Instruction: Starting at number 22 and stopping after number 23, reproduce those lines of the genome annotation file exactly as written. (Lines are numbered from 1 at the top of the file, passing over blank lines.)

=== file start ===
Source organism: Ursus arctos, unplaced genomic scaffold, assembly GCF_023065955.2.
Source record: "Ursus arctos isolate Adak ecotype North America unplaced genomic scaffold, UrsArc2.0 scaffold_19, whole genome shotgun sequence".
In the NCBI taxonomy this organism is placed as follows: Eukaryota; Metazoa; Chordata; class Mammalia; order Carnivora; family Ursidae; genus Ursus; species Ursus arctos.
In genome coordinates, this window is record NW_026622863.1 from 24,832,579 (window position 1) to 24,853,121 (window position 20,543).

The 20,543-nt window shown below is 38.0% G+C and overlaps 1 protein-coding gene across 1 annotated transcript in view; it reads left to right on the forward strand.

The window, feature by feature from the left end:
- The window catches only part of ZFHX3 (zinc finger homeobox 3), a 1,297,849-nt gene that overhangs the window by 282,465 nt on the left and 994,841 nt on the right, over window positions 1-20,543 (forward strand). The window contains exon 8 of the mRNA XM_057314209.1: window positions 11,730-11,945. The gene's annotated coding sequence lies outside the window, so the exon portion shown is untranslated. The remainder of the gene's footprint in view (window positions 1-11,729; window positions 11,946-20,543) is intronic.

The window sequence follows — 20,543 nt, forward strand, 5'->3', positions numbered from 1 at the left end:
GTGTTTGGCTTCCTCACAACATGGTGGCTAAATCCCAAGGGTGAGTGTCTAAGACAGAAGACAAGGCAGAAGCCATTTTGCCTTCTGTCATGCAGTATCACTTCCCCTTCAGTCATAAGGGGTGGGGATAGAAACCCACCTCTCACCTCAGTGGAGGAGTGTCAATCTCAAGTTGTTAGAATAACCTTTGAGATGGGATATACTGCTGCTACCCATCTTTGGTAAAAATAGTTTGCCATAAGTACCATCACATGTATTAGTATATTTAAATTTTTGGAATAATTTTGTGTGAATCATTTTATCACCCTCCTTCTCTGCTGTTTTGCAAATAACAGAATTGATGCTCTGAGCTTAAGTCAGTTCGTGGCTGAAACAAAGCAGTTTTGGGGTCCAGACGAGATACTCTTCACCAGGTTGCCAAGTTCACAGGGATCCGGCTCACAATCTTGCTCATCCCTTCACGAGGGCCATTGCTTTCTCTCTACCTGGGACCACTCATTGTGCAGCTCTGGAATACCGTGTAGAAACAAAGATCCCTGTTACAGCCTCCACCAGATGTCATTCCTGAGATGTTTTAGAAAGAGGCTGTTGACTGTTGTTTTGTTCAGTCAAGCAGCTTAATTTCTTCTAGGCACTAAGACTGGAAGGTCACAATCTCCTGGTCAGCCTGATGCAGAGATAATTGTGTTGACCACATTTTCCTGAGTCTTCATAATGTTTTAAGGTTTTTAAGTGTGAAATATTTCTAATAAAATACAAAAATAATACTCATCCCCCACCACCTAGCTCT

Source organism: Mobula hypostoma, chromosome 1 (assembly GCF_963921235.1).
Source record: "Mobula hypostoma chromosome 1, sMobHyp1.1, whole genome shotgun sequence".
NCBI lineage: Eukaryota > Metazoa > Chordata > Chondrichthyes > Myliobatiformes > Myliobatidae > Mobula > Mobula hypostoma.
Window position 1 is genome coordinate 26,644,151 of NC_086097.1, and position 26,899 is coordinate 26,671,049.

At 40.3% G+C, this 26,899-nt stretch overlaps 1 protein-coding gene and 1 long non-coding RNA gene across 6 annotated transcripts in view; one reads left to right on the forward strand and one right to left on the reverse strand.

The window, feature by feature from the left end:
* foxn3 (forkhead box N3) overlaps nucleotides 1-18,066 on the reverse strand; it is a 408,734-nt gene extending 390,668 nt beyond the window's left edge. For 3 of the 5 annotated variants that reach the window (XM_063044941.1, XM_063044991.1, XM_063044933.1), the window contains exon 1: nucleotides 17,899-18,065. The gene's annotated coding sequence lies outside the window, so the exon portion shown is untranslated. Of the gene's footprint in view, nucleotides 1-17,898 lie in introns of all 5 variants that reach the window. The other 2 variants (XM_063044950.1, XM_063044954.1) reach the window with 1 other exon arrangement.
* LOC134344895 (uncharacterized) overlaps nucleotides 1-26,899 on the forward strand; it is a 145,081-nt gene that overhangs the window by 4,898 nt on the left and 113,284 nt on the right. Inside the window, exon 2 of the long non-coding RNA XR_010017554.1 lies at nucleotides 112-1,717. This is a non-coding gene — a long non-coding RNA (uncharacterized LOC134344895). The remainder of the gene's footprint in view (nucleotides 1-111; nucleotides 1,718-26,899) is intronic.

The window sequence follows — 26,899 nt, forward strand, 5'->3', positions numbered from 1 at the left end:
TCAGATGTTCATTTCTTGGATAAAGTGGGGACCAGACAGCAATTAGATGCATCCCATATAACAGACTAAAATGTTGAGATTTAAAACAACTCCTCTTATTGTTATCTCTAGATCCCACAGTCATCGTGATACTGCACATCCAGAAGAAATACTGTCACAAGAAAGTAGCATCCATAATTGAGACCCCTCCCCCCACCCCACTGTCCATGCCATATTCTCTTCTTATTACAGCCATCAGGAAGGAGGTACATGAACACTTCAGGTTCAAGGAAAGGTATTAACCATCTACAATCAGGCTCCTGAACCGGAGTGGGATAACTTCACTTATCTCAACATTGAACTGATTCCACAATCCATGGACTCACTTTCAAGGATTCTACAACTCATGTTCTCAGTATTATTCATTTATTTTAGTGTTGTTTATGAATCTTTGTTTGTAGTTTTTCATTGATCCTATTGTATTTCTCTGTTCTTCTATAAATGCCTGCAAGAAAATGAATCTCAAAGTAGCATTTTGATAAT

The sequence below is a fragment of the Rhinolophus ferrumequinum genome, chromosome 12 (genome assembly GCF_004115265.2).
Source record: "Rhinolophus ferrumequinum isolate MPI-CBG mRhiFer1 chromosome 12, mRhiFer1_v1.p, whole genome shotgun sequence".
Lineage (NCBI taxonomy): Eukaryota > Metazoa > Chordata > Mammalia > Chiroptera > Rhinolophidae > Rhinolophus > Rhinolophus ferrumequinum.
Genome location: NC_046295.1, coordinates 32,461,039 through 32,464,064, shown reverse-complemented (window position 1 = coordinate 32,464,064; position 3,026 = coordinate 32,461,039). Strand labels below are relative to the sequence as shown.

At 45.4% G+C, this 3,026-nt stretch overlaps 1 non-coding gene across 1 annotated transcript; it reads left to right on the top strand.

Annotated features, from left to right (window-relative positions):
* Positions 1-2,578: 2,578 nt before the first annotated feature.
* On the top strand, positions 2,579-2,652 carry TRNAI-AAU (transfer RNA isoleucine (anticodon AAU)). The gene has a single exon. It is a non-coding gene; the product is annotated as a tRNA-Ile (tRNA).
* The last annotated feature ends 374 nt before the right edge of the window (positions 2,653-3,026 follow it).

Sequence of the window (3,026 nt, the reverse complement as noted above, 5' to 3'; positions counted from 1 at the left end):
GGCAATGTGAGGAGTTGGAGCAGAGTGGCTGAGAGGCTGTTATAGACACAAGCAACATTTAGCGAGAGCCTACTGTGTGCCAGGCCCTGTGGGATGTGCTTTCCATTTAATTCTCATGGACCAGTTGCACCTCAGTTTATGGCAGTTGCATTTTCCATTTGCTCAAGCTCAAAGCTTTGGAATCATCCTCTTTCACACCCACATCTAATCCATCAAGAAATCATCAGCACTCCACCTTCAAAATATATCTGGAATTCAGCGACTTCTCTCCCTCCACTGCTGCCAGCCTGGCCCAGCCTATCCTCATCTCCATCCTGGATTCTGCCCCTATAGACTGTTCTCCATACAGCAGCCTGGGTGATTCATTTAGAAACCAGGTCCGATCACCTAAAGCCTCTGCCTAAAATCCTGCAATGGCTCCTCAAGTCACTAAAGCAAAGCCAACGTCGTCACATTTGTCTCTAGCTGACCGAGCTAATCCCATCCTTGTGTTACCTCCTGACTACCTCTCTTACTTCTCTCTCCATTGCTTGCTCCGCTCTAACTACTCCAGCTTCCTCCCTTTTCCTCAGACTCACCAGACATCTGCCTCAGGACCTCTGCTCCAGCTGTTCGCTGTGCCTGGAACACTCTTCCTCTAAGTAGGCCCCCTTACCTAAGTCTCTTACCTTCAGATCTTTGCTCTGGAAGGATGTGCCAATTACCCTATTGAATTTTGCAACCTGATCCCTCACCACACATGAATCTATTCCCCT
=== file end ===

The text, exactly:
Lineage (NCBI taxonomy): Eukaryota > Metazoa > Chordata > Mammalia > Chiroptera > Rhinolophidae > Rhinolophus > Rhinolophus ferrumequinum.
Genome location: NC_046295.1, coordinates 32,461,039 through 32,464,064, shown reverse-complemented (window position 1 = coordinate 32,464,064; position 3,026 = coordinate 32,461,039). Strand labels below are relative to the sequence as shown.